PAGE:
[VHFcontesting] Re: Ramsey Laser, NOW: Light mode

Victor Frank frank at horizon.sri.com
Sat Mar 15 17:24:33 EST 2003

I believe the ARRL contests require the light source to be coherent.

-----Original Message-----
From: KG4QDZ <kg4qdz at arrl.net>
To: svhfs at contesting.com <svhfs at contesting.com>; NWWSVHF at mailman.qth.net
<NWWSVHF at mailman.qth.net>; Reflector VHF <vhf at w6yx.stanford.edu>;
VHFcontesting at contesting.com <VHFcontesting at contesting.com>
Date: Saturday, March 15, 2003 4:46 PM
Subject: WAS: Ramsey Laser, NOW: Light mode

>This ad brings up an interesting topic I was discussing with my son the
>other day. The only light mode requirement is that the light be modulated
>and demodulated (at least for contests). Most attempts like this one
>digitize audio, or modulate a sub-carrier. It's also my understanding that
>distance is limited to a mile or so on a good day, and that aiming and
>alignment takes a good bit of time. Sounds crude IMHO. I'll outline my idea
>below and you guys tell me if it's something worth trying (but please read
>to the end):
>The idea is to digitally modulate a broad spectrum high power light source
>in more of the way of CW, PSK31, or WSJT type methods with a PC. This means
>turning a bright (million cp spotlight, readily available and cheap)
>spotlight on and off, essentially (keep reading, that's not all). The
>receive end would have a PC with a low-light video cam attached, aimed in
>_approximate_ direction. This flashing light would be visible for several
>miles at night at least, with some vendor estimates much higher. It would
>show up on the cam as a flashing 'dot', size dependent on resolution,
>lenses, etc. Software would be written that would allow the receiver
>(person) to drag a selection area over the spot visible on the screen,
>would then direct the software to demodulate (decode) the brightness change
>in that region. Thus, transmit and receive using modulated light, but with
>'higher level' of technology as is done in the tougher methods like EME,
>HSMS, etc. The synopsis is:
>- It is really mod and demod communications as is other digital modes (it
>should be contest legal)
>- The software can allow the receiver to select multiple regions on screen
>for roundtable type QSOs (not possible with current lasers)
>- Repeating is easily done
>- Night time is equivalent to a "band openning" on other bands - HF has
>day/night propagation changes too, or view daylight as QRM (and it can
>be usable with less range)
>- The lenses do what the yagi directors do, literally
>- The transmitting antenna is purely resistive (I couldn't resist ;)
>- The visual display on the PC through the cam of the horizon is equivalent
>to a band DSP type display or waterfall display
>- The equipment is cheap, easy to understand, and available
>- The challenge would be speed, with simple on/off of the beam being
>but usable
>- Rovers or even bases could look out on the horizon and see if there were
>stations transmitting (easy to pick a QSO and aim)
>- Aiming is non-critical for the transmitter and very non-critical for the
>- Think of the beacon possibilities! (it would be possible to use multiple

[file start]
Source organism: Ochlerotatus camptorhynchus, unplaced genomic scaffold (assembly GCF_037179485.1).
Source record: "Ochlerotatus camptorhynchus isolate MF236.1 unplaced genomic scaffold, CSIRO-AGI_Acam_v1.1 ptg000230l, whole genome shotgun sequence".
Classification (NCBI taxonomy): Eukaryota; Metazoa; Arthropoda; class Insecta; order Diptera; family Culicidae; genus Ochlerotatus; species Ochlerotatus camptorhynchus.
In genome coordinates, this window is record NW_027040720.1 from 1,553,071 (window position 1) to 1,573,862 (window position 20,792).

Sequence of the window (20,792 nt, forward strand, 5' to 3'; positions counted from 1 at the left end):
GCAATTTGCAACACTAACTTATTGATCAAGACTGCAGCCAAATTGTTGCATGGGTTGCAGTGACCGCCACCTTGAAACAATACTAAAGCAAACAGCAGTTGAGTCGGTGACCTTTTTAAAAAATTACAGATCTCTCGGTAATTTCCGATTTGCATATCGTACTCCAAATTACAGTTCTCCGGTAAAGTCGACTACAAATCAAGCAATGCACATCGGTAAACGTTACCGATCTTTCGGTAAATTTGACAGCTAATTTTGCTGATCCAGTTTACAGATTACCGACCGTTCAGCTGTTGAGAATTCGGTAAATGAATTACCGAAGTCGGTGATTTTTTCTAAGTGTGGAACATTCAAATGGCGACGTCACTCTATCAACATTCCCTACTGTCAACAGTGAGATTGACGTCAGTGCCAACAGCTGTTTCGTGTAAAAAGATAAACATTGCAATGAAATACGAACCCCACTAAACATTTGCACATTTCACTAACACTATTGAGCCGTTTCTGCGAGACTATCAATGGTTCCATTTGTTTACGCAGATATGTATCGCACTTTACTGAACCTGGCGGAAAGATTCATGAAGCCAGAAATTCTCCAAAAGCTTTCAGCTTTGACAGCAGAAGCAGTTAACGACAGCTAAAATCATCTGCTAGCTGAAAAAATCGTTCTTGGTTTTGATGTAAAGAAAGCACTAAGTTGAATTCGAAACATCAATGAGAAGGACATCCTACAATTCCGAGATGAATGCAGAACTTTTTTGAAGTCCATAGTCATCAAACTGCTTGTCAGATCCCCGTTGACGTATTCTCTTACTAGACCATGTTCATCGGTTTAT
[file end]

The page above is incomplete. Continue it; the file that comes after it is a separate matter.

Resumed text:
>beams and receivers to be omnidirectional much like phased dipoles on a
>repeater tower)
>- The cam can be tower/rotator mounted and aimed, and would benefit from
>height too
>- The 'standard' would be in the software, not the hardware, for
>and easily upgraded or added to, rather than using incompatible laser
>- There are no FCC spectral purity requirements on light as far as I know
>- It should even be possible to write code that would 'auto-acquire'
>off the cam, but it would be a more complex program
>Anyway, that's it in a nutshell. While I think even a crude system such as
>this will work with basic parts, there's also room for improvement in the
>beam on/off rate, beam focus, and receiver sensitivity and selectivity
>(lenses, software, CCD). So, there's something to tinker with too! The
>encoding could be adaptable to a variable rate for compatibility to folks
>improving their transmitters, and it could include error-correction as some
>of the other digital modes do.
>I'm not a digital mode guru, but am still pretty new and was just doing
>zero-based-thinking (solve the problem from scratch without the accepted
>baggage). The only downside (besides being still line of sight) I see is
>that usually the information rate increases with carrier frequency, and
>takes a step backward in information speed, but, so does HSMS and EME and
>the other MS modes, so it shouldn't matter. Right?
>It also could be too difficult to pick up enough light off the flashing
>signal in the video cam, but I also do astrovideophotography, and we pick
>some VERY low light objects millions of miles away successfully, so it
>very do-able. The telescope helps ;) and might even be usable for this (a
>Newtonian telescope employs a parabolic reflector to focus the light to the
>eye (the receiving surface). Sound familiar?
>OK, let the arrows fly! <G>  Or, does anyone want to help write some s/w?
>Dr. Skip Coppola, KG4QDZ
>6m, 2m, 70cm: SSB, FM, & Digital modes
>NWS Advanced Spotter
>----- Original Message -----
>From: "Tim Marek" <timm at cccomm.net>
>To: <VHFcontesting at contesting.com>; "Reflector VHF"
<vhf at w6yx.stanford.edu>;
><NWWSVHF at mailman.qth.net>
>Sent: Saturday, March 15, 2003 11:19 AM
>Subject: Ramsey Laser Communications Unit
>> Check out the New Laser Comm Unit from Ramsey Electronics!
>> Tim - K7XC - DM09ol... sk
>>  http://k7xc.tripod.com/ramseylaser/
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